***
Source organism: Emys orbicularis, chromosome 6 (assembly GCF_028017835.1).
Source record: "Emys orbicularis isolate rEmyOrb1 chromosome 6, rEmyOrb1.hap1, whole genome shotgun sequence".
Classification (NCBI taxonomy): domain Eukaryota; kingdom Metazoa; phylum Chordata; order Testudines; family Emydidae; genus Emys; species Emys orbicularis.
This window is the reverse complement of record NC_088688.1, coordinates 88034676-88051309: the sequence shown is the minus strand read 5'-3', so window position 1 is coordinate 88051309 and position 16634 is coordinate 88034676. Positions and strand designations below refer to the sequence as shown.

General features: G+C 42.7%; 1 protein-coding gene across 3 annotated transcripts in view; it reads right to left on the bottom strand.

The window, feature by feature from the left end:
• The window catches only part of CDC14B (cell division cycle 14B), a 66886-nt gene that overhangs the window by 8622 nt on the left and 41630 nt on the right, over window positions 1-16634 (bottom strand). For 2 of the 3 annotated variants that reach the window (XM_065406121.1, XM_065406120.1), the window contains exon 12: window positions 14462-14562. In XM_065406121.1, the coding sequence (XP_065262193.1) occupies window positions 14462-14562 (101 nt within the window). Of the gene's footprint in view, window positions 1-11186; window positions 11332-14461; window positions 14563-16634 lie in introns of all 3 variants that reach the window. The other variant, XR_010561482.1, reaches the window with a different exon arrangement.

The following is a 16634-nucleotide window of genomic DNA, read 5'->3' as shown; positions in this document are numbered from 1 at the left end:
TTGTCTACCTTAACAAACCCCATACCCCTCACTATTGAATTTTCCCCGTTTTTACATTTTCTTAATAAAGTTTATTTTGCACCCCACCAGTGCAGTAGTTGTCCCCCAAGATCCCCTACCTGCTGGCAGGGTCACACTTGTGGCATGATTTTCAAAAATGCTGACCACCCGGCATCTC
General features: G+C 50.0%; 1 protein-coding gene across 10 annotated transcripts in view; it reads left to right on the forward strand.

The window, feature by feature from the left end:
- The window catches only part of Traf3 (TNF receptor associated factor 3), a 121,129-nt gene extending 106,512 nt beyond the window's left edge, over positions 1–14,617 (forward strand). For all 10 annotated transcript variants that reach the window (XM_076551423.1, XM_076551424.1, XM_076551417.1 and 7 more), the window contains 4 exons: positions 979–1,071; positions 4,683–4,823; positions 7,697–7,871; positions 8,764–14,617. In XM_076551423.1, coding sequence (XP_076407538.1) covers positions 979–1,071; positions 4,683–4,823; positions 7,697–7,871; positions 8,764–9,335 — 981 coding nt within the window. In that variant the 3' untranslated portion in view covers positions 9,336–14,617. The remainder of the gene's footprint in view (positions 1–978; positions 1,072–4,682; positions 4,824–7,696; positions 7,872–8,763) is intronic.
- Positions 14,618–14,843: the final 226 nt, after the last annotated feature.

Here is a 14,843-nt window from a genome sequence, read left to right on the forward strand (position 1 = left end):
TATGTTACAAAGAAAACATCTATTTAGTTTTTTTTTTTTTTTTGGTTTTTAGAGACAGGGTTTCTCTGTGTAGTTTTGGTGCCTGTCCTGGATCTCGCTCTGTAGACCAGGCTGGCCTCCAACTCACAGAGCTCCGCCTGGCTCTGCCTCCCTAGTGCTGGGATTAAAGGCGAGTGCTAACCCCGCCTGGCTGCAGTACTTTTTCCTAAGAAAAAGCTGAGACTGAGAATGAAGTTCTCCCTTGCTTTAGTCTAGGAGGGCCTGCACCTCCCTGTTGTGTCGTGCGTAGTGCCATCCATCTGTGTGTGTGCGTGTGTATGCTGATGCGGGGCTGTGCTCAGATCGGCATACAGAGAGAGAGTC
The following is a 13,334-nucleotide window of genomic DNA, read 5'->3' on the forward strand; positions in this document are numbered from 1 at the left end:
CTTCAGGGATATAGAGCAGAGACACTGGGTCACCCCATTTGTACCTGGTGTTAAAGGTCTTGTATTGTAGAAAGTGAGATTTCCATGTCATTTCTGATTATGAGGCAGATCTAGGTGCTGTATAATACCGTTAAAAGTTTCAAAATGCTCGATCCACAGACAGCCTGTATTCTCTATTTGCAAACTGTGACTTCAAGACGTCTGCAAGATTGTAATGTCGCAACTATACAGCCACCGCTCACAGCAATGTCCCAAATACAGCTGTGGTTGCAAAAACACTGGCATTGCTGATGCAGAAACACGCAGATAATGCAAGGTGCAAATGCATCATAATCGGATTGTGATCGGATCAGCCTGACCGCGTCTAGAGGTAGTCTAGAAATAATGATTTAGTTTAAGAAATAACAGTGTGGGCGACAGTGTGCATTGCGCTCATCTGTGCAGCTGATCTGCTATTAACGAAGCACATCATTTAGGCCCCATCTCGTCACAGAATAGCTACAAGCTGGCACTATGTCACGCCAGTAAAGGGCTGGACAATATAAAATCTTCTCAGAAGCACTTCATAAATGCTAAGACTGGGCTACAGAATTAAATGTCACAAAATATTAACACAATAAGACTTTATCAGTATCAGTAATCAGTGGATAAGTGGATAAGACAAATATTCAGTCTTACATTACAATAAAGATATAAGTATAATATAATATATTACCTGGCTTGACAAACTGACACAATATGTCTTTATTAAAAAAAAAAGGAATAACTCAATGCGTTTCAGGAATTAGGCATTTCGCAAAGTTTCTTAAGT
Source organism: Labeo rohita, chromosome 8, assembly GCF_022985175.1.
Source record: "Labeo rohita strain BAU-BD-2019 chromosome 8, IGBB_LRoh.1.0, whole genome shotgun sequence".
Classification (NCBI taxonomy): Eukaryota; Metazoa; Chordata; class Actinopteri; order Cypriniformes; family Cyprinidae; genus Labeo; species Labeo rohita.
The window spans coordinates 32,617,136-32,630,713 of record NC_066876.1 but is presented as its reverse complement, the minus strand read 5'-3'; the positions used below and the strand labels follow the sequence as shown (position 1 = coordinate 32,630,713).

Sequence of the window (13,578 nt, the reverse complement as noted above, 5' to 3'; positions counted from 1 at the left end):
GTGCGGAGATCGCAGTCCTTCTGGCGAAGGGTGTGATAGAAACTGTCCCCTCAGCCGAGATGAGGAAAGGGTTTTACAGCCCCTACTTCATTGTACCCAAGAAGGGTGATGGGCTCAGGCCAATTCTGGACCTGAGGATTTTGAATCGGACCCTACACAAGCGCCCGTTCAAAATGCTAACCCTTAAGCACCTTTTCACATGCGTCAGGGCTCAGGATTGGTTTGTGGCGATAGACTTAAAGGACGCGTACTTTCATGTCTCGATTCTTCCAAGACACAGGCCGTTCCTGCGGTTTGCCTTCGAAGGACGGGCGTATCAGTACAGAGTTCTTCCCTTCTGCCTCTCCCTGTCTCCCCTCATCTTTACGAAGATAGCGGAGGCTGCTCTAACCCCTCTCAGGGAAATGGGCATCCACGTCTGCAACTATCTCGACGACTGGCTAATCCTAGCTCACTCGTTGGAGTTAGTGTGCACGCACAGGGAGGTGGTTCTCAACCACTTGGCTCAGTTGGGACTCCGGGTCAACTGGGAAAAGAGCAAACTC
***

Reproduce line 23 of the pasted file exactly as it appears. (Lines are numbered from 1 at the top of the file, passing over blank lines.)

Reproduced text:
GTGCGGAGATCGCAGTCCTTCTGGCGAAGGGTGTGATAGAAACTGTCCCCTCAGCCGAGATGAGGAAAGGGTTTTACAGCCCCTACTTCATTGTACCCAAGAAGGGTGATGGGCTCAGGCCAATTCTGGACCTGAGGATTTTGAATCGGACCCTACACAAGCGCCCGTTCAAAATGCTAACCCTTAAGCACCTTTTCACATGCGTCAGGGCTCAGGATTGGTTTGTGGCGATAGACTTAAAGGACGCGTACTTTCATGTCTCGATTCTTCCAAGACACAGGCCGTTCCTGCGGTTTGCCTTCGAAGGACGGGCGTATCAGTACAGAGTTCTTCCCTTCTGCCTCTCCCTGTCTCCCCTCATCTTTACGAAGATAGCGGAGGCTGCTCTAACCCCTCTCAGGGAAATGGGCATCCACGTCTGCAACTATCTCGACGACTGGCTAATCCTAGCTCACTCGTTGGAGTTAGTGTGCACGCACAGGGAGGTGGTTCTCAACCACTTGGCTCAGTTGGGACTCCGGGTCAACTGGGAAAAGAGCAAACTC